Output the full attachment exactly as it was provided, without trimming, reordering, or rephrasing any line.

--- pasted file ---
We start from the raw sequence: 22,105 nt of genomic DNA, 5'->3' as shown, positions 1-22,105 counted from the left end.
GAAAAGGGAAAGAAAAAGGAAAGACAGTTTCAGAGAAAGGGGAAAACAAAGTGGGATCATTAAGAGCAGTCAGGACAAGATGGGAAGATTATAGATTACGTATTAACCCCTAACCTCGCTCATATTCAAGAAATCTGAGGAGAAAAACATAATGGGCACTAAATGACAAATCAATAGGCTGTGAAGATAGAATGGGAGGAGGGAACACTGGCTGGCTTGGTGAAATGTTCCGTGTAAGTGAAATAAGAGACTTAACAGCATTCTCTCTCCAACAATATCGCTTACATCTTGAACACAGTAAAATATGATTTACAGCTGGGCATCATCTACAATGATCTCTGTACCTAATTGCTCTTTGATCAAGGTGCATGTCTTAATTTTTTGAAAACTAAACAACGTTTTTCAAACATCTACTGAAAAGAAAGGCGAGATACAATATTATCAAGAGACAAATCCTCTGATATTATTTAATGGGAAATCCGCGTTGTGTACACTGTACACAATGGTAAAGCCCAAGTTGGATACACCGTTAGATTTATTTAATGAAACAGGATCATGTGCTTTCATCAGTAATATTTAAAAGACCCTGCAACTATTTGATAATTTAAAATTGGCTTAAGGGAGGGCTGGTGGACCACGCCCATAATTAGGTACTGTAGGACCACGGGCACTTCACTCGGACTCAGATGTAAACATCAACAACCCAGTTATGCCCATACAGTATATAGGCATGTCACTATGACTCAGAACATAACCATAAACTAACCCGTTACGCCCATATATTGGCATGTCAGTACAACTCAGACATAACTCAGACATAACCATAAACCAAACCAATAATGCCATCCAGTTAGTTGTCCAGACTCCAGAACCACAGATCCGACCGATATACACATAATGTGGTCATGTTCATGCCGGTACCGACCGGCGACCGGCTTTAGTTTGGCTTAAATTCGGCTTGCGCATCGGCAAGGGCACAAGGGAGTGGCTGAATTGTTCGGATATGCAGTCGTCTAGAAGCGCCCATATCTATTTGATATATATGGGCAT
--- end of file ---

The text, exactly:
We start from the raw sequence: 22,105 nt of genomic DNA, 5'->3' as shown, positions 1-22,105 counted from the left end.
GAAAAGGGAAAGAAAAAGGAAAGACAGTTTCAGAGAAAGGGGAAAACAAAGTGGGATCATTAAGAGCAGTCAGGACAAGATGGGAAGATTATAGATTACGTATTAACCCCTAACCTCGCTCATATTCAAGAAATCTGAGGAGAAAAACATAATGGGCACTAAATGACAAATCAATAGGCTGTGAAGATAGAATGGGAGGAGGGAACACTGGCTGGCTTGGTGAAATGTTCCGTGTAAGTGAAATAAGAGACTTAACAGCATTCTCTCTCCAACAATATCGCTTACATCTTGAACACAGTAAAATATGATTTACAGCTGGGCATCATCTACAATGATCTCTGTACCTAATTGCTCTTTGATCAAGGTGCATGTCTTAATTTTTTGAAAACTAAACAACGTTTTTCAAACATCTACTGAAAAGAAAGGCGAGATACAATATTATCAAGAGACAAATCCTCTGATATTATTTAATGGGAAATCCGCGTTGTGTACACTGTACACAATGGTAAAGCCCAAGTTGGATACACCGTTAGATTTATTTAATGAAACAGGATCATGTGCTTTCATCAGTAATATTTAAAAGACCCTGCAACTATTTGATAATTTAAAATTGGCTTAAGGGAGGGCTGGTGGACCACGCCCATAATTAGGTACTGTAGGACCACGGGCACTTCACTCGGACTCAGATGTAAACATCAACAACCCAGTTATGCCCATACAGTATATAGGCATGTCACTATGACTCAGAACATAACCATAAACTAACCCGTTACGCCCATATATTGGCATGTCAGTACAACTCAGACATAACTCAGACATAACCATAAACCAAACCAATAATGCCATCCAGTTAGTTGTCCAGACTCCAGAACCACAGATCCGACCGATATACACATAATGTGGTCATGTTCATGCCGGTACCGACCGGCGACCGGCTTTAGTTTGGCTTAAATTCGGCTTGCGCATCGGCAAGGGCACAAGGGAGTGGCTGAATTGTTCGGATATGCAGTCGTCTAGAAGCGCCCATATCTATTTGATATATATGGGCAT